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Qu16-EQ-section-2

We’ve already done a 3-part series on EQ, and we covered the critical listening skills required to use it, instrument by instrument, in our series “Taking It Apart”. These posts are great learning material, and I highly recommend looking back at them.

Our locations are getting new digital sound consoles. This is exciting for a number of reasons, one of which is EQ. Our old consoles were analog and had semi-parametric EQ, which means they had some of the functionality of a parametric EQ, but were missing a few features. In our case, the high and low frequency bands were fixed shelf filters. The high mid and low-mid bands were sweepable filters, but there were no width or Q adjustments.

Okay stop — if that last sentence confused the heck out of you, you really need to go back and read at least the overview post from the original EQ series.

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Part 1 of 3 in the series EQ

On Christmas morning, 1990, I received my first personal cassette player. It was a Sanyo BassXpander with AM/FM radio, auto-reverse and three glorious bands of EQ. I immediately set my nine year-old fingers to work mastering the use of this advanced tool with DC Talk’s “Nu Thang” as my source material. I discovered, naturally, that it sounded best with all three bands of equalization turned all the way up! I’m not sure when it clicked for me, but I eventually realized that I could achieve the same result by simply turning up the volume a bit. This new awareness opened the door to more subtle, artistic tailoring of the equalizer. I memorized different settings for at home vs. in the family van; for Christian Hip-Hop vs. Christian Hair Metal; for listening at low volumes vs. high volumes. This early introduction to equalization served me well when I started into live audio several years later.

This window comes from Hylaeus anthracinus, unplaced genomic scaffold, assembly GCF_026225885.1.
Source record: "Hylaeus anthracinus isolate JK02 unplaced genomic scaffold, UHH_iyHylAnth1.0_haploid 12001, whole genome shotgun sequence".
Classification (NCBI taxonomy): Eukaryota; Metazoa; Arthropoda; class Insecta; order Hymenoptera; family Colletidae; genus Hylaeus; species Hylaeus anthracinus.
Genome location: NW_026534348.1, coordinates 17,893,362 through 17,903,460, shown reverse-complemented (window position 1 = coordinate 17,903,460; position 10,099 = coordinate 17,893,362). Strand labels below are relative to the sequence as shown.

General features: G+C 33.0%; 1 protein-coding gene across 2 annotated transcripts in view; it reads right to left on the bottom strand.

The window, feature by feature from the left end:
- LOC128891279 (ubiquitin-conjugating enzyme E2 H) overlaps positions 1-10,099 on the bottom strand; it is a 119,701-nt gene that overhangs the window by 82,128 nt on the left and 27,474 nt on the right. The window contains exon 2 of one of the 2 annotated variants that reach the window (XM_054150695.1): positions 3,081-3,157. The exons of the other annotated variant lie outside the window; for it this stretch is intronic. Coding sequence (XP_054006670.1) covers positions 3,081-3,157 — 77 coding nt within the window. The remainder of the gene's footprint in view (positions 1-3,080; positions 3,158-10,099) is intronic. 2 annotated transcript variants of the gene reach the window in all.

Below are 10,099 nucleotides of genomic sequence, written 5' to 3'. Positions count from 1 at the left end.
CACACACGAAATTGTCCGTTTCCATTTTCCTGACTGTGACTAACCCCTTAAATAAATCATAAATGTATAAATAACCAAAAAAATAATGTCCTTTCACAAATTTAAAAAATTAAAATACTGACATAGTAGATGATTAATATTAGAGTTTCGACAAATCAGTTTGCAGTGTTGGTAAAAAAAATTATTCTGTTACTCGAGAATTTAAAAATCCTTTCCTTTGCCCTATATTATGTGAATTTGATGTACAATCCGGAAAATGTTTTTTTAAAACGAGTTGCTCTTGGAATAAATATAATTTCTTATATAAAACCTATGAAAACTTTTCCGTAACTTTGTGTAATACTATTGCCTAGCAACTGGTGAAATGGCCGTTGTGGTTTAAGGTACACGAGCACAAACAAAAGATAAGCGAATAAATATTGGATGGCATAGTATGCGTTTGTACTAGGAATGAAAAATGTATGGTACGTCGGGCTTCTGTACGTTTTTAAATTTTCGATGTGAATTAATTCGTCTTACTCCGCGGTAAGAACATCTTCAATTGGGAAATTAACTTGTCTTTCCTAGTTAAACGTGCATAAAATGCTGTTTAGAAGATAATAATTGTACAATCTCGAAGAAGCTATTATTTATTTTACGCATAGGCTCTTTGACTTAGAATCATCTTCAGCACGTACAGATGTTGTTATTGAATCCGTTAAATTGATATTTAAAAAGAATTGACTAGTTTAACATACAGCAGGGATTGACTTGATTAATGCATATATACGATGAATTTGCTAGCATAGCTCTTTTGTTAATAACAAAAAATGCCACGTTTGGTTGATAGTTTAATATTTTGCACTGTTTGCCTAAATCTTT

EQ is essentially a volume control for a specific frequency. It allows you to tailor the sound of a source to make it fit well in the mix. These adjustments are a big part of the role of a sound engineer, as every source is unique. We make EQ adjustments to compensate for the way sources sound, for microphone placement, for the sound of microphones themselves and, most importantly, to help sources complement each other musically. EQ is one of the most artistic aspects of audio mixing and, like everything we do, it begins with listening. Continue Reading…